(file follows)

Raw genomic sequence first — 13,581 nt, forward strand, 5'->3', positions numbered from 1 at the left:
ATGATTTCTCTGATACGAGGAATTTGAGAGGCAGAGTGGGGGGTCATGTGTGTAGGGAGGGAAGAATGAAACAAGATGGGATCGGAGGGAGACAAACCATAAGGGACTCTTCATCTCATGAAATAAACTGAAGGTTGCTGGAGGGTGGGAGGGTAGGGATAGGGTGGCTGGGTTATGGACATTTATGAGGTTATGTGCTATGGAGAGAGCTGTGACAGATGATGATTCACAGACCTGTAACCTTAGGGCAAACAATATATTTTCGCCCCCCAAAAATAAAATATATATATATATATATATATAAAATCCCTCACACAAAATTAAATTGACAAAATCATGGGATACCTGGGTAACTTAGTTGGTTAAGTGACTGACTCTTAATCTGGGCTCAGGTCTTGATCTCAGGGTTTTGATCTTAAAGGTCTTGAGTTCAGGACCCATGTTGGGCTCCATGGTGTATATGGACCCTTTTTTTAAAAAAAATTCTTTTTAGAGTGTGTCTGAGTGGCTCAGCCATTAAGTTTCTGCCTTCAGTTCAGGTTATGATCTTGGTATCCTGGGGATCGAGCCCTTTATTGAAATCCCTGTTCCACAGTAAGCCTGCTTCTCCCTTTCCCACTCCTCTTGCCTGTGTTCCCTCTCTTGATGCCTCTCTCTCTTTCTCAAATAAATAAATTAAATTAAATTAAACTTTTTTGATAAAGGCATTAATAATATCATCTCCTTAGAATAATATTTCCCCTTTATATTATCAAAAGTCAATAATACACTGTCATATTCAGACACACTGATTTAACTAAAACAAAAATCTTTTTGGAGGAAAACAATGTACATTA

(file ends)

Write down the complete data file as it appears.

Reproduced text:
Raw genomic sequence first — 13,581 nt, forward strand, 5'->3', positions numbered from 1 at the left:
ATGATTTCTCTGATACGAGGAATTTGAGAGGCAGAGTGGGGGGTCATGTGTGTAGGGAGGGAAGAATGAAACAAGATGGGATCGGAGGGAGACAAACCATAAGGGACTCTTCATCTCATGAAATAAACTGAAGGTTGCTGGAGGGTGGGAGGGTAGGGATAGGGTGGCTGGGTTATGGACATTTATGAGGTTATGTGCTATGGAGAGAGCTGTGACAGATGATGATTCACAGACCTGTAACCTTAGGGCAAACAATATATTTTCGCCCCCCAAAAATAAAATATATATATATATATATATATAAAATCCCTCACACAAAATTAAATTGACAAAATCATGGGATACCTGGGTAACTTAGTTGGTTAAGTGACTGACTCTTAATCTGGGCTCAGGTCTTGATCTCAGGGTTTTGATCTTAAAGGTCTTGAGTTCAGGACCCATGTTGGGCTCCATGGTGTATATGGACCCTTTTTTTAAAAAAAATTCTTTTTAGAGTGTGTCTGAGTGGCTCAGCCATTAAGTTTCTGCCTTCAGTTCAGGTTATGATCTTGGTATCCTGGGGATCGAGCCCTTTATTGAAATCCCTGTTCCACAGTAAGCCTGCTTCTCCCTTTCCCACTCCTCTTGCCTGTGTTCCCTCTCTTGATGCCTCTCTCTCTTTCTCAAATAAATAAATTAAATTAAATTAAACTTTTTTGATAAAGGCATTAATAATATCATCTCCTTAGAATAATATTTCCCCTTTATATTATCAAAAGTCAATAATACACTGTCATATTCAGACACACTGATTTAACTAAAACAAAAATCTTTTTGGAGGAAAACAATGTACATTA